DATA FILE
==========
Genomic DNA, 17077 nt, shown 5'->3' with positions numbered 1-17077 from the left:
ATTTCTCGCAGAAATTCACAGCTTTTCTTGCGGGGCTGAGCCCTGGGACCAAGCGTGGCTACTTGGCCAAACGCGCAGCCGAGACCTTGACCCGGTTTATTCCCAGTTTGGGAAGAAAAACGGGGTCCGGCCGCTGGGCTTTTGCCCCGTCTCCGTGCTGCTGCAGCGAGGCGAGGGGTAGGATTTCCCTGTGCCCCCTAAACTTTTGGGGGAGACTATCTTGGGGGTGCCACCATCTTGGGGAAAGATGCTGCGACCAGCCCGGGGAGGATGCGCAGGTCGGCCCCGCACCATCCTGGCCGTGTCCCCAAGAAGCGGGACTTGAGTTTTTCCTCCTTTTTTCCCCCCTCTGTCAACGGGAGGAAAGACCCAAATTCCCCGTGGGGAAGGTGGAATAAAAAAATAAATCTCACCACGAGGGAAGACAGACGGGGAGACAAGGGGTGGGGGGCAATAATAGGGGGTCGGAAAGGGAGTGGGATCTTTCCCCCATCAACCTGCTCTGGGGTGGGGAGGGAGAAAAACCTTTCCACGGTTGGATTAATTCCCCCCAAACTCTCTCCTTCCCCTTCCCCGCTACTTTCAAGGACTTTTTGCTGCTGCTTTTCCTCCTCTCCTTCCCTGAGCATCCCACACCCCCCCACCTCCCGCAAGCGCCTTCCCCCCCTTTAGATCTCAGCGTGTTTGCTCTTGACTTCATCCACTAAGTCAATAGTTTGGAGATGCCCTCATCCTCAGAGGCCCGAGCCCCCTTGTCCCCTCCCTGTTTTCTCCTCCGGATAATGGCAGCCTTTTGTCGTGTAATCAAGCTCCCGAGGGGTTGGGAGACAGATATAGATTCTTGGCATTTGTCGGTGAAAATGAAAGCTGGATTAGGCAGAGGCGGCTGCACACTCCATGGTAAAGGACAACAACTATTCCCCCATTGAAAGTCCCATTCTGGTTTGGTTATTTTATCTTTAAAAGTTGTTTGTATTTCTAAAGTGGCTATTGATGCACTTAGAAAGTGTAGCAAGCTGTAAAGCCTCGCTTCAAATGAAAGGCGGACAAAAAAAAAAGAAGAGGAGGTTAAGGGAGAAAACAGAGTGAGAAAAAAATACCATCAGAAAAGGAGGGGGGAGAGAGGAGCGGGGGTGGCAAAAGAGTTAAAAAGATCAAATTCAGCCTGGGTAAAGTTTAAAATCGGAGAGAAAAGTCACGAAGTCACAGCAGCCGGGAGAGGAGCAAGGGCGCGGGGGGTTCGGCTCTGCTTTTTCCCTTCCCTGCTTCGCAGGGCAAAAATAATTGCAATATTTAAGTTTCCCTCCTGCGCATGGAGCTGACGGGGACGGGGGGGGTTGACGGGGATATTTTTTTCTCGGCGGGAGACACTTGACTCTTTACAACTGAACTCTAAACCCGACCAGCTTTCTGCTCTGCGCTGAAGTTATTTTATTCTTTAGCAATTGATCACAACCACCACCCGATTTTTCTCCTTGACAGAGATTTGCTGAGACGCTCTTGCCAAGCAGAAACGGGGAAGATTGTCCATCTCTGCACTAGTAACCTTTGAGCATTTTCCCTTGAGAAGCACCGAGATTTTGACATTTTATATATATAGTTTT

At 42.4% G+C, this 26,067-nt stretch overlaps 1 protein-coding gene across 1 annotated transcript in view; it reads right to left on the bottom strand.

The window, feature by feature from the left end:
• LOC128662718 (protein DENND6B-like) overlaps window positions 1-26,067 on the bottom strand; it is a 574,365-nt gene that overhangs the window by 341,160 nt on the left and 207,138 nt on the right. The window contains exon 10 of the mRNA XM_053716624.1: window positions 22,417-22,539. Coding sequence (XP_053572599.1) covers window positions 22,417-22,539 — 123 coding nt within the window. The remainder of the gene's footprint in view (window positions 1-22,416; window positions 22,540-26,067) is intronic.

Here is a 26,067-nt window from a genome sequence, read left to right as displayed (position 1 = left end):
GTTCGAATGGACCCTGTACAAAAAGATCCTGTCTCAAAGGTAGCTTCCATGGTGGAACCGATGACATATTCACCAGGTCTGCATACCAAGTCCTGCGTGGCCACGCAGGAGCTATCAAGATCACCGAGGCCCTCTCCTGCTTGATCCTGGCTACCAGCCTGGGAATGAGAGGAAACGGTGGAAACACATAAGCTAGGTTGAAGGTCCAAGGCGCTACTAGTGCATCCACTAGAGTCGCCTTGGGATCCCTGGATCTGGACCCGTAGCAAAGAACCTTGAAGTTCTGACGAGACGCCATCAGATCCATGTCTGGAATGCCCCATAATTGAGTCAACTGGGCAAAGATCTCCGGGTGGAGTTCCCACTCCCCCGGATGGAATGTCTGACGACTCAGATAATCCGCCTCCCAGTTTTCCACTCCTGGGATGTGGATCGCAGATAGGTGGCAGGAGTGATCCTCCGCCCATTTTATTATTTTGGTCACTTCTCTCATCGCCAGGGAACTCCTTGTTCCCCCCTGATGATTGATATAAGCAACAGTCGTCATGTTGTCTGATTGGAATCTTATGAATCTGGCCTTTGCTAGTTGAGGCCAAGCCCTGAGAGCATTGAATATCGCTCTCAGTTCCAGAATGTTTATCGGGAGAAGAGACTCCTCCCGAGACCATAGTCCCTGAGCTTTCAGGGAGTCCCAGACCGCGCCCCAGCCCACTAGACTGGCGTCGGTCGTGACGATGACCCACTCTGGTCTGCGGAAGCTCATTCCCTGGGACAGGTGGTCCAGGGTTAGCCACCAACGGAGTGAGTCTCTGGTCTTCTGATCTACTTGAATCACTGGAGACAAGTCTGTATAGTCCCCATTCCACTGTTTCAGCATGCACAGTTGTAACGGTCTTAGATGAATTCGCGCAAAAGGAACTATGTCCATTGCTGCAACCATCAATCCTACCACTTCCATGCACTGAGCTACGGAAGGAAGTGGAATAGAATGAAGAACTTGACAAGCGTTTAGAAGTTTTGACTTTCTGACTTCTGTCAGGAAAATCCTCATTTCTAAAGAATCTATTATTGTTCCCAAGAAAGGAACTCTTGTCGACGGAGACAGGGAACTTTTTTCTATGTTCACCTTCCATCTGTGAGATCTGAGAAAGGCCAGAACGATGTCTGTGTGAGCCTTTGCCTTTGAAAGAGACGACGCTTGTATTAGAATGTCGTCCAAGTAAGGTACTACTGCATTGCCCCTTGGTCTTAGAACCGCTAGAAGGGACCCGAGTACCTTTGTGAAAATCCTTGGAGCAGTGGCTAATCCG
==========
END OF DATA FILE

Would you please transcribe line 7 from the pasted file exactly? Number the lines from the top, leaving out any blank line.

GTTCGAATGGACCCTGTACAAAAAGATCCTGTCTCAAAGGTAGCTTCCATGGTGGAACCGATGACATATTCACCAGGTCTGCATACCAAGTCCTGCGTGGCCACGCAGGAGCTATCAAGATCACCGAGGCCCTCTCCTGCTTGATCCTGGCTACCAGCCTGGGAATGAGAGGAAACGGTGGAAACACATAAGCTAGGTTGAAGGTCCAAGGCGCTACTAGTGCATCCACTAGAGTCGCCTTGGGATCCCTGGATCTGGACCCGTAGCAAAGAACCTTGAAGTTCTGACGAGACGCCATCAGATCCATGTCTGGAATGCCCCATAATTGAGTCAACTGGGCAAAGATCTCCGGGTGGAGTTCCCACTCCCCCGGATGGAATGTCTGACGACTCAGATAATCCGCCTCCCAGTTTTCCACTCCTGGGATGTGGATCGCAGATAGGTGGCAGGAGTGATCCTCCGCCCATTTTATTATTTTGGTCACTTCTCTCATCGCCAGGGAACTCCTTGTTCCCCCCTGATGATTGATATAAGCAACAGTCGTCATGTTGTCTGATTGGAATCTTATGAATCTGGCCTTTGCTAGTTGAGGCCAAGCCCTGAGAGCATTGAATATCGCTCTCAGTTCCAGAATGTTTATCGGGAGAAGAGACTCCTCCCGAGACCATAGTCCCTGAGCTTTCAGGGAGTCCCAGACCGCGCCCCAGCCCACTAGACTGGCGTCGGTCGTGACGATGACCCACTCTGGTCTGCGGAAGCTCATTCCCTGGGACAGGTGGTCCAGGGTTAGCCACCAACGGAGTGAGTCTCTGGTCTTCTGATCTACTTGAATCACTGGAGACAAGTCTGTATAGTCCCCATTCCACTGTTTCAGCATGCACAGTTGTAACGGTCTTAGATGAATTCGCGCAAAAGGAACTATGTCCATTGCTGCAACCATCAATCCTACCACTTCCATGCACTGAGCTACGGAAGGAAGTGGAATAGAATGAAGAACTTGACAAGCGTTTAGAAGTTTTGACTTTCTGACTTCTGTCAGGAAAATCCTCATTTCTAAAGAATCTATTATTGTTCCCAAGAAAGGAACTCTTGTCGACGGAGACAGGGAACTTTTTTCTATGTTCACCTTCCATCTGTGAGATCTGAGAAAGGCCAGAACGATGTCTGTGTGAGCCTTTGCCTTTGAAAGAGACGACGCTTGTATTAGAATGTCGTCCAAGTAAGGTACTACTGCATTGCCCCTTGGTCTTAGAACCGCTAGAAGGGACCCGAGTACCTTTGTGAAAATCCTTGGAGCAGTGGCTAATCCG